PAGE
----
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EAC partner states must treat businesses equally

Busia town
Busia town. EAC states are encouraged to open up their domestic markets to competition from other entrants. FILE PHOTO | NMG 

The newly passed East Africa Community Competition Act ( EAC Competition Act) is a law meant to regulate matters that touch on competition and consumer welfare in the region.

The East Africa Community (EAC) is made up of six partner states including Kenya, Uganda, Tanzania, Rwanda, Burundi and South Sudan. The Democratic Republic Of Congo has shown willingness to be a part of the EAC. The EAC is a large regional bloc that includes many businesses and consumers.

Some of the larger corporations are multinationals that are trading in more than one EAC partner states. The EAC competition law is particularly applicable to such entities that have established presence in more than one jurisdiction.

The new law places certain obligations on partner states to take actions to enhance competition in the region by abolishing discrimination and favourism. This means that partner states ought to treat businesses originating from the EAC equally despite the country of origin. The practice is far from the provision in the law. There is still a lot of bias and favourism where local businesses are given preference to businesses originating from other partner states despite them being members of the EAC. This is especially in the ease of incorporating a new entity. Citizens from other partner states can easily incorporate a company online, however the company will not be able to trade until it procures an investor’s permit.

The partner states have not entirely abolished technical obstacles. This is against the spirit of competition envisaged in the law. In the European Union (EU), it is possible to designate the EU trademark to goods originating within the EU. The EAC is yet to have a distinct mark of origin that would facilitate liberalisation.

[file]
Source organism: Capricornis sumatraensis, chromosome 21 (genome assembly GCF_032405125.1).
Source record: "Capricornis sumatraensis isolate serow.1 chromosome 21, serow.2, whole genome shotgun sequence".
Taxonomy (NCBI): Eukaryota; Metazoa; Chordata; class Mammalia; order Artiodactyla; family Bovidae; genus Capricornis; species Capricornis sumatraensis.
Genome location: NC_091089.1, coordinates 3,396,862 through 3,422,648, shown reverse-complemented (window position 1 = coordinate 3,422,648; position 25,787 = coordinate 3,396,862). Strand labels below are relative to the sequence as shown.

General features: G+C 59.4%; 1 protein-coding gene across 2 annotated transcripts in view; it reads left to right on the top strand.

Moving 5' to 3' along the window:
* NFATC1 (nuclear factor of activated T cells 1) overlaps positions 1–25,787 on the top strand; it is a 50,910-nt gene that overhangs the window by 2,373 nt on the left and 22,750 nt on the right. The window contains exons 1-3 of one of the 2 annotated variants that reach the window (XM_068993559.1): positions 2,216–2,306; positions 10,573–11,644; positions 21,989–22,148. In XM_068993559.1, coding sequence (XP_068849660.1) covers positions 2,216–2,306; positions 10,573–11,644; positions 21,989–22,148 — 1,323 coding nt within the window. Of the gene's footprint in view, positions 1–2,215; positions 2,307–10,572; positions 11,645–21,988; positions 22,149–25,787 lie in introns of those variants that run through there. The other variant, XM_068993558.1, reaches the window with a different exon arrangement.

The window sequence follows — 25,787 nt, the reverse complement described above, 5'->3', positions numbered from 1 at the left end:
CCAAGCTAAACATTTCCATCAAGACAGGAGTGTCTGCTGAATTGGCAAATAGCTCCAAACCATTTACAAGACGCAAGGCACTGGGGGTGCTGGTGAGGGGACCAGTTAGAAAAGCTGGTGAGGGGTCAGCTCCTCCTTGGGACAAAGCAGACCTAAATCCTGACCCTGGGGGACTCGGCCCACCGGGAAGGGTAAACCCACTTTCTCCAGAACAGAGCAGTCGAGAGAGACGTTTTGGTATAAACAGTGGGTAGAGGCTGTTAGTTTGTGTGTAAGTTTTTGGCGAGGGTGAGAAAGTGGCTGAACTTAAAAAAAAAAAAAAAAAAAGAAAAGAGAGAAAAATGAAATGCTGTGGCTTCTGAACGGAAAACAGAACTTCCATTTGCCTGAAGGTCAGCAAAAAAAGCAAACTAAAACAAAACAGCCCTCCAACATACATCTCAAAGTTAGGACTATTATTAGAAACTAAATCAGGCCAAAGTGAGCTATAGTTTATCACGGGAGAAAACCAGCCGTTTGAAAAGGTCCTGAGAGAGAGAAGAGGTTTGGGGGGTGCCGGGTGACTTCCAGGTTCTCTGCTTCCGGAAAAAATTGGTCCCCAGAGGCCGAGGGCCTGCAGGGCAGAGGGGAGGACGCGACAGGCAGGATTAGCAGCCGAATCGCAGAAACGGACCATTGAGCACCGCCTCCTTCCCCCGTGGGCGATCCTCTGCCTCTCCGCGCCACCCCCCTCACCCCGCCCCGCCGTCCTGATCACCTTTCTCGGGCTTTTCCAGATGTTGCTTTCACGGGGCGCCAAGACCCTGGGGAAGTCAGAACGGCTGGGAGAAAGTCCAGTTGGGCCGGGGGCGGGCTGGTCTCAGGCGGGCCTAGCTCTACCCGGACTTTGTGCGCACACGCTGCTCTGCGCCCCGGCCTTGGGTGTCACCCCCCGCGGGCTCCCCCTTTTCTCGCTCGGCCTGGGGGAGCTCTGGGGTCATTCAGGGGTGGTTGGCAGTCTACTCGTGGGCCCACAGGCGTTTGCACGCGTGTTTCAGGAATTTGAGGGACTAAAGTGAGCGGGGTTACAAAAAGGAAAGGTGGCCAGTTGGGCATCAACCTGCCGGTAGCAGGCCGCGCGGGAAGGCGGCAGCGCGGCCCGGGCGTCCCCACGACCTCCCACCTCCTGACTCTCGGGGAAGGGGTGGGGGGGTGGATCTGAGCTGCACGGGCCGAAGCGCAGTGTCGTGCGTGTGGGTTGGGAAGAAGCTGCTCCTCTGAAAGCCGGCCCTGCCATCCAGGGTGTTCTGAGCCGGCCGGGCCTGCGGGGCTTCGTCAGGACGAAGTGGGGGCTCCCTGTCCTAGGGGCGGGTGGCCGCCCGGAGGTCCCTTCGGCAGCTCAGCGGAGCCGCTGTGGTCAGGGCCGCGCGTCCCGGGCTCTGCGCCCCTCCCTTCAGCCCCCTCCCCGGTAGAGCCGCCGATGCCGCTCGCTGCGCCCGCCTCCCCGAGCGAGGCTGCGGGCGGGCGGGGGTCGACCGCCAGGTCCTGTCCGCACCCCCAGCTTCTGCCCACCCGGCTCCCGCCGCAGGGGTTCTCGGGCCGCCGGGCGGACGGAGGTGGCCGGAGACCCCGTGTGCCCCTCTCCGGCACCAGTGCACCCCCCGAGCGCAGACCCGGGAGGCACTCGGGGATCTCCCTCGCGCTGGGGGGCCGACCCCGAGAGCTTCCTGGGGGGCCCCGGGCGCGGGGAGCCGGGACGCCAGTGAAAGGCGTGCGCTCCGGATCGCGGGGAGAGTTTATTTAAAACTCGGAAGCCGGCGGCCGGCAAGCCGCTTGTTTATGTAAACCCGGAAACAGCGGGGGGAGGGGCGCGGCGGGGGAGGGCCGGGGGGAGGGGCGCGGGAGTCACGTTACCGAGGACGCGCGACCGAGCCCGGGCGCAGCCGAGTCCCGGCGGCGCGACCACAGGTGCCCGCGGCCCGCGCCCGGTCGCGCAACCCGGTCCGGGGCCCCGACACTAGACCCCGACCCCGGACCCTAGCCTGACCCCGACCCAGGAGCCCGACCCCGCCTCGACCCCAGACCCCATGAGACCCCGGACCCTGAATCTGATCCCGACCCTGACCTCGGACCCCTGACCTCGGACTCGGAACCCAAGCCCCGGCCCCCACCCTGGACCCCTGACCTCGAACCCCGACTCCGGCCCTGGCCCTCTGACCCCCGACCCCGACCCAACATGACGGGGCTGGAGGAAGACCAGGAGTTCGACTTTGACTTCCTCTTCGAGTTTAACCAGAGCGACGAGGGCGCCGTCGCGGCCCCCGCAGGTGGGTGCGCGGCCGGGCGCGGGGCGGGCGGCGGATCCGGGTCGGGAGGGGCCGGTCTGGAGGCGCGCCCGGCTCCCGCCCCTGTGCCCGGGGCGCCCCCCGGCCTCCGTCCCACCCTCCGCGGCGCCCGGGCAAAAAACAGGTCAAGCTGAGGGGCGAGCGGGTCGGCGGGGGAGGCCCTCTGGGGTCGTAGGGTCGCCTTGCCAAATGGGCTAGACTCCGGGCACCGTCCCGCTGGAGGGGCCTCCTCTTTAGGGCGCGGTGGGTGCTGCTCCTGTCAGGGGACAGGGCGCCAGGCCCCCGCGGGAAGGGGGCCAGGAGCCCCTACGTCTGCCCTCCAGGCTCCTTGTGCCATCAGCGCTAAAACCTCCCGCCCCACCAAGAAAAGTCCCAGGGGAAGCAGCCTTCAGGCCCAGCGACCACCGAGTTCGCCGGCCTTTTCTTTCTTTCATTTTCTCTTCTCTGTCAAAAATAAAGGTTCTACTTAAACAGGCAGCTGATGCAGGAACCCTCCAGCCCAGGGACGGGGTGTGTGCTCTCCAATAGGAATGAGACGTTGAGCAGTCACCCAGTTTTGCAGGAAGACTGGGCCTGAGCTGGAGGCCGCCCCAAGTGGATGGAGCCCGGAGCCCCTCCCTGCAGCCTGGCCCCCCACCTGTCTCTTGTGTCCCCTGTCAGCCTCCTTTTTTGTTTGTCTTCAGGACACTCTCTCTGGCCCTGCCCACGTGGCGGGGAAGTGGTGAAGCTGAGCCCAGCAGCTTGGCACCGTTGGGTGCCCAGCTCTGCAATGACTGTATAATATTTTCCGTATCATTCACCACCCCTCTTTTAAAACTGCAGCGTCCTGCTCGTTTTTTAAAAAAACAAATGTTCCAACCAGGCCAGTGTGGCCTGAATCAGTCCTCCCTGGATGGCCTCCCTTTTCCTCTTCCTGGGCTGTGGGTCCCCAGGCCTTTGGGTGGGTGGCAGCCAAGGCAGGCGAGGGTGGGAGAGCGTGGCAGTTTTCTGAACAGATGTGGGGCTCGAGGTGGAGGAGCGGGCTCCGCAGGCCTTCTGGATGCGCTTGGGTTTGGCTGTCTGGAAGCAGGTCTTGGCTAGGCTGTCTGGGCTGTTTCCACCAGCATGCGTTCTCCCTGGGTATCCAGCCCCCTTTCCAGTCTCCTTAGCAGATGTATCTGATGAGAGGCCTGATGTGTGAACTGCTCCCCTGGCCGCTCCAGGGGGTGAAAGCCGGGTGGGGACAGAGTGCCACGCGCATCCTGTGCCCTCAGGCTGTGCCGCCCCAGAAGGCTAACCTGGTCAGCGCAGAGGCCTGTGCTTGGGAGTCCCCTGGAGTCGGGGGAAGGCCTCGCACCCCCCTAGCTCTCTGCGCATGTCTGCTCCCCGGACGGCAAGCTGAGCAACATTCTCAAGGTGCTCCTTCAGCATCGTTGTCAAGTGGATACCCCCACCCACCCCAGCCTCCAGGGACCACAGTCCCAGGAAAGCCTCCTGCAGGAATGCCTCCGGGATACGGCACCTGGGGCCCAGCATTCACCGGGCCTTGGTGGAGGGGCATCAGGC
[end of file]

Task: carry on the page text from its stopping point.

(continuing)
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Liberalisation is greatly encouraged in the new law. Partner States are encouraged to open up their domestic markets to competition from other like entrants originating from other EAC states.

This is already happening in many sectors, for example the aviation, where open sky policy is encouraged. The open sky policy calls for opening up of the local market to competition from airlines originating from other countries. It is felt that the consumer is the biggest winner.

In EAC there is healthy competition among the airlines such as Rwanda Air, Precision Air, Kenya Airways and the latest entrant, Uganda Airlines. Other sectors should follow suit and encourage intra-EAC competition for consumer good.

The new law doesn’t only place obligations on the partner states but businesses as well. Businesses are supposed to avoid practices that would be deemed to be against competition.

Such practices include collusion in intra-EAC tenders, restraint on investment, limitation of technology transfer and abusing a dominant position.

Multi-nationals in the region should carefully understand the provisions of the law to avoid business practices that would be deemed uncompetitive. The law should also be taken into account when undertaking a strategic decision on business practices and investment.

Tender opportunities are supposed to be liberalised such that intra-EAC procurement is encouraged. There should be no discrimination based on country of origin. A complaint on procurement can be made to the EAC Competition Authority, an ad hoc body created under the law.

The little known or applied law has a bearing on regional business and strategy. However in as much as the law looks good on paper, there is a very weak institutional mandate given to the authority noting that it is an ad hoc committee. Enforcement of decisions is unclear though national courts can enforce the law. The East Africa Court of Justice would hear disputes between partner states mostly.

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